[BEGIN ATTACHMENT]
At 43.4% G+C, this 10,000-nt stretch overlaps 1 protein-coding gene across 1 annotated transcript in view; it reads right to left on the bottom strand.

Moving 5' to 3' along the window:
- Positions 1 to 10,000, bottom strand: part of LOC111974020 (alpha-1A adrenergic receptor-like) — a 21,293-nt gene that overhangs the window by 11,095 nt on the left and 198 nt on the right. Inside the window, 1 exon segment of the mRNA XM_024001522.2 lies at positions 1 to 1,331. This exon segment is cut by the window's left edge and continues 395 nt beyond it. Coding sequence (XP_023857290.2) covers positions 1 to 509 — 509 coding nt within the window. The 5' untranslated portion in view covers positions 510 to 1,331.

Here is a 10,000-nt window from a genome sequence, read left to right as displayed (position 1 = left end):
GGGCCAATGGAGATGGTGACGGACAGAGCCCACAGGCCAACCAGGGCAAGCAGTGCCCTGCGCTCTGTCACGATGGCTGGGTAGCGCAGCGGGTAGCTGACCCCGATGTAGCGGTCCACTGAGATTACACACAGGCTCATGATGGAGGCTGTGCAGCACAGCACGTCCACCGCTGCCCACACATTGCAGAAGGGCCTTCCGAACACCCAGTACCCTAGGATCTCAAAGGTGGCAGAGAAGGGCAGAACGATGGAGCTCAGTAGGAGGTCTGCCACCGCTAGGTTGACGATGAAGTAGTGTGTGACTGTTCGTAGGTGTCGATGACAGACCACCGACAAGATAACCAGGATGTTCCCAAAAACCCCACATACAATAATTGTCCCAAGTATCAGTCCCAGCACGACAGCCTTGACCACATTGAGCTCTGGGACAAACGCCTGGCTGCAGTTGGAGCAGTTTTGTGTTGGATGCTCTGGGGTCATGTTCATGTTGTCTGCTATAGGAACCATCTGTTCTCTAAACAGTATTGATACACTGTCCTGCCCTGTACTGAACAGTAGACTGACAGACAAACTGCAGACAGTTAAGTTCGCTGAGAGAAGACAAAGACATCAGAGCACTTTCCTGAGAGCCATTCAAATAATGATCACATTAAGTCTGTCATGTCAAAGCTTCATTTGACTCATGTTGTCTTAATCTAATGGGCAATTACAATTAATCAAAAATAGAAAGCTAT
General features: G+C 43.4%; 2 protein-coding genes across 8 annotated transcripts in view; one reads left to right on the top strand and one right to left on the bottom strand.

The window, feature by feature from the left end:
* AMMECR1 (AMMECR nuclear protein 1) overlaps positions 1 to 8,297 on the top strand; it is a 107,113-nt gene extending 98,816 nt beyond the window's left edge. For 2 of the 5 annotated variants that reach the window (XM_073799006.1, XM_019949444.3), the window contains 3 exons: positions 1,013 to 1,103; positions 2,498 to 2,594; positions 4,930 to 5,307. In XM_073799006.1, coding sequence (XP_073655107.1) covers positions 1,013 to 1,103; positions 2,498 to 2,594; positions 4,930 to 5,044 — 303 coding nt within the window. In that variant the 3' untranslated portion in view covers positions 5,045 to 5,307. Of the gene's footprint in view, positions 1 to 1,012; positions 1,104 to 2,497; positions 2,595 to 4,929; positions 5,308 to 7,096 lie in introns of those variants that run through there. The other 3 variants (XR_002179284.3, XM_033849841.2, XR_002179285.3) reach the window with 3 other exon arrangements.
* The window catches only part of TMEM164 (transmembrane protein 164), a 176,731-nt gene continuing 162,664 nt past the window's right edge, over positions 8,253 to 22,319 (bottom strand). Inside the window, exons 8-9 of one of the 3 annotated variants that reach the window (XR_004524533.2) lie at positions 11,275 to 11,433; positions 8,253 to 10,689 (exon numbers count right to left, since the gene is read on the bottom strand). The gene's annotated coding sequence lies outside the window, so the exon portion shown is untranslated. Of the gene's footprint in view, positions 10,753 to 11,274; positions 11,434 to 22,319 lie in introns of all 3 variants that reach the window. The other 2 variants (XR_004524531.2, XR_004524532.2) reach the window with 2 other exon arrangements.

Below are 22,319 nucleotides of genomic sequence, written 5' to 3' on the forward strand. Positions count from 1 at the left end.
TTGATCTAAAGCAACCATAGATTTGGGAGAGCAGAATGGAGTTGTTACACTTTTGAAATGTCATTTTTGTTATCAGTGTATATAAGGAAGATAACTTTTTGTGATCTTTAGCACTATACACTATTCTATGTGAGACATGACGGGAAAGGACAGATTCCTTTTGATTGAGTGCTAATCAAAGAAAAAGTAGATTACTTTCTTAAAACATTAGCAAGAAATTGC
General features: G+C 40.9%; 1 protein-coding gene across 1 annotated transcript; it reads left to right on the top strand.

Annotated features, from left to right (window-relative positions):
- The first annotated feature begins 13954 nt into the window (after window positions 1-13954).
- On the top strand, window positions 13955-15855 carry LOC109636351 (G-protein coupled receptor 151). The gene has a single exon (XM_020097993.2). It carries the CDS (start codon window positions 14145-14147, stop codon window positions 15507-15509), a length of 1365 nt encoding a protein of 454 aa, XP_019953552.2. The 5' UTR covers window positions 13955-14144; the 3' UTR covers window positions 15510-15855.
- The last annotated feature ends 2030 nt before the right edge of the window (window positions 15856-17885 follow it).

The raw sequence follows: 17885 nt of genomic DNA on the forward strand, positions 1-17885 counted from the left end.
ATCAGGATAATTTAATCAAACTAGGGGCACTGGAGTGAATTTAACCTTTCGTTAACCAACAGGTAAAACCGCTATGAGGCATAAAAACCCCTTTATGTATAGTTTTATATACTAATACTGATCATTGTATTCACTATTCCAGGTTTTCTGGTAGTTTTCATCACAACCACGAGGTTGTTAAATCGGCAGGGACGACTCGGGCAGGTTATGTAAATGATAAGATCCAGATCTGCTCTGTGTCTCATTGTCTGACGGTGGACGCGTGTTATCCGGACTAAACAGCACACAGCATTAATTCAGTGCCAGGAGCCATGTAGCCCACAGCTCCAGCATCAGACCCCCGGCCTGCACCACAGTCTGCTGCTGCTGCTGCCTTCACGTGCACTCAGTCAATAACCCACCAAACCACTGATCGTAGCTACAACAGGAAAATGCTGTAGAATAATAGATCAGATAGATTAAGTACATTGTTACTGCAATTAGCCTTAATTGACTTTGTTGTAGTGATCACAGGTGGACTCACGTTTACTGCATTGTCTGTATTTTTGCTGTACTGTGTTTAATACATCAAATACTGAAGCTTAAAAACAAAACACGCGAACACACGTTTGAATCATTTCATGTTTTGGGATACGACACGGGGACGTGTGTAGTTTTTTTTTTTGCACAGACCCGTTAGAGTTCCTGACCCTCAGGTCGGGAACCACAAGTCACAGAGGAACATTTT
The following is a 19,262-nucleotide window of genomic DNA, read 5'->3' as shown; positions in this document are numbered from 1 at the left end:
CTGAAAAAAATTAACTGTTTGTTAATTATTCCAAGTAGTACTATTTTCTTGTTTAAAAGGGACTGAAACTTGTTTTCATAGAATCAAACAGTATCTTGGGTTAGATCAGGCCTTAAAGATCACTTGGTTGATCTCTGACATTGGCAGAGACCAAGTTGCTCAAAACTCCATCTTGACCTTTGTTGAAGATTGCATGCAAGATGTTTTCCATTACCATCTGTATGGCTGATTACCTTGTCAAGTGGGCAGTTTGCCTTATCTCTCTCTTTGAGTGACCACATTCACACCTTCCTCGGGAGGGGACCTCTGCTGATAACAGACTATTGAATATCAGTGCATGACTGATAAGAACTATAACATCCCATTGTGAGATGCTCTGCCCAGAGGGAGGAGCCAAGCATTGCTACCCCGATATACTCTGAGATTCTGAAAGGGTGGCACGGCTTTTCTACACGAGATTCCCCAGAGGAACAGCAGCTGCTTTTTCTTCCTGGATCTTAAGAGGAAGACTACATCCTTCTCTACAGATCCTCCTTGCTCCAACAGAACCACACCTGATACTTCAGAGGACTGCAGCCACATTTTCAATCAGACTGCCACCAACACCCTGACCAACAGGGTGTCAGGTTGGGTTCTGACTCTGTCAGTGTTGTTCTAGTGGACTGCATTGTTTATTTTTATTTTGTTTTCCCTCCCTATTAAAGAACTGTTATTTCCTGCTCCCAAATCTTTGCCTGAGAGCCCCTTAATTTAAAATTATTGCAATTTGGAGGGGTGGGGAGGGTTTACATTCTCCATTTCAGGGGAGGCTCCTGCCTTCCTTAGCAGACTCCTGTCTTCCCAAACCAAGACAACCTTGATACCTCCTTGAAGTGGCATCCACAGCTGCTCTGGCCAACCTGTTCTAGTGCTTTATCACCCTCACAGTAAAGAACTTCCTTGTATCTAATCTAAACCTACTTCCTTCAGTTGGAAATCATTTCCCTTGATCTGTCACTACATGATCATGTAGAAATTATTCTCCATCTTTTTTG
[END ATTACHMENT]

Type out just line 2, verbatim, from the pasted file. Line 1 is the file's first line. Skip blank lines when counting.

Moving 5' to 3' along the window: